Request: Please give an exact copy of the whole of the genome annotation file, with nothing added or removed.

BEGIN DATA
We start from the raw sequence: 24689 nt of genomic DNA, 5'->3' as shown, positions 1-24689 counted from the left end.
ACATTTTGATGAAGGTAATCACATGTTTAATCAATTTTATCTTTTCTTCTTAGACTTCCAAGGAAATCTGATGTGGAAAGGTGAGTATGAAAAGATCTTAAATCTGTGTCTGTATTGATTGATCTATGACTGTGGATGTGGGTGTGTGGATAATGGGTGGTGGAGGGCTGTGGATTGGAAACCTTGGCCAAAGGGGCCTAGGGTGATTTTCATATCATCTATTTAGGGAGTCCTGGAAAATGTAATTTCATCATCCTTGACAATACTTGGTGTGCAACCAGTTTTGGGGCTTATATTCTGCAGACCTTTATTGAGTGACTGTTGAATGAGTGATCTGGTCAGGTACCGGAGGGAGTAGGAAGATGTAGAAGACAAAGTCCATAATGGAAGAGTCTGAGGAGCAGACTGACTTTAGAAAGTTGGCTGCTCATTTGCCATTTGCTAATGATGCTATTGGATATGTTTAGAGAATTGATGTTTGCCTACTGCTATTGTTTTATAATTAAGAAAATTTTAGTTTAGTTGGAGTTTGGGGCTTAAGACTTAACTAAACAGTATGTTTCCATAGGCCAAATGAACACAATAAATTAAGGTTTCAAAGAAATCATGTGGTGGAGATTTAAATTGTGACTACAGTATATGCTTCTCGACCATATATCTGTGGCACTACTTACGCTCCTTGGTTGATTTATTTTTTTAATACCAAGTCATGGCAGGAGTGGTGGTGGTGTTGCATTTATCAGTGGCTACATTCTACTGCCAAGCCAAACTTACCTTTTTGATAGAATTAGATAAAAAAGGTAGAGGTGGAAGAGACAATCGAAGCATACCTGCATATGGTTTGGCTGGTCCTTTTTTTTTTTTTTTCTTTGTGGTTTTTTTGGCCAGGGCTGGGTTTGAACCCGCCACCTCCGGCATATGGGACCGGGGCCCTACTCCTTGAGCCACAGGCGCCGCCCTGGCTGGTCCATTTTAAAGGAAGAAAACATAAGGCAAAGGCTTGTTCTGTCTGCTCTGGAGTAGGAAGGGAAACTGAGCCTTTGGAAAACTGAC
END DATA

We start from the raw sequence: 24689 nt of genomic DNA, 5'->3' as shown, positions 1-24689 counted from the left end.
ACATTTTGATGAAGGTAATCACATGTTTAATCAATTTTATCTTTTCTTCTTAGACTTCCAAGGAAATCTGATGTGGAAAGGTGAGTATGAAAAGATCTTAAATCTGTGTCTGTATTGATTGATCTATGACTGTGGATGTGGGTGTGTGGATAATGGGTGGTGGAGGGCTGTGGATTGGAAACCTTGGCCAAAGGGGCCTAGGGTGATTTTCATATCATCTATTTAGGGAGTCCTGGAAAATGTAATTTCATCATCCTTGACAATACTTGGTGTGCAACCAGTTTTGGGGCTTATATTCTGCAGACCTTTATTGAGTGACTGTTGAATGAGTGATCTGGTCAGGTACCGGAGGGAGTAGGAAGATGTAGAAGACAAAGTCCATAATGGAAGAGTCTGAGGAGCAGACTGACTTTAGAAAGTTGGCTGCTCATTTGCCATTTGCTAATGATGCTATTGGATATGTTTAGAGAATTGATGTTTGCCTACTGCTATTGTTTTATAATTAAGAAAATTTTAGTTTAGTTGGAGTTTGGGGCTTAAGACTTAACTAAACAGTATGTTTCCATAGGCCAAATGAACACAATAAATTAAGGTTTCAAAGAAATCATGTGGTGGAGATTTAAATTGTGACTACAGTATATGCTTCTCGACCATATATCTGTGGCACTACTTACGCTCCTTGGTTGATTTATTTTTTTAATACCAAGTCATGGCAGGAGTGGTGGTGGTGTTGCATTTATCAGTGGCTACATTCTACTGCCAAGCCAAACTTACCTTTTTGATAGAATTAGATAAAAAAGGTAGAGGTGGAAGAGACAATCGAAGCATACCTGCATATGGTTTGGCTGGTCCTTTTTTTTTTTTTTTCTTTGTGGTTTTTTTGGCCAGGGCTGGGTTTGAACCCGCCACCTCCGGCATATGGGACCGGGGCCCTACTCCTTGAGCCACAGGCGCCGCCCTGGCTGGTCCATTTTAAAGGAAGAAAACATAAGGCAAAGGCTTGTTCTGTCTGCTCTGGAGTAGGAAGGGAAACTGAGCCTTTGGAAAACTGAC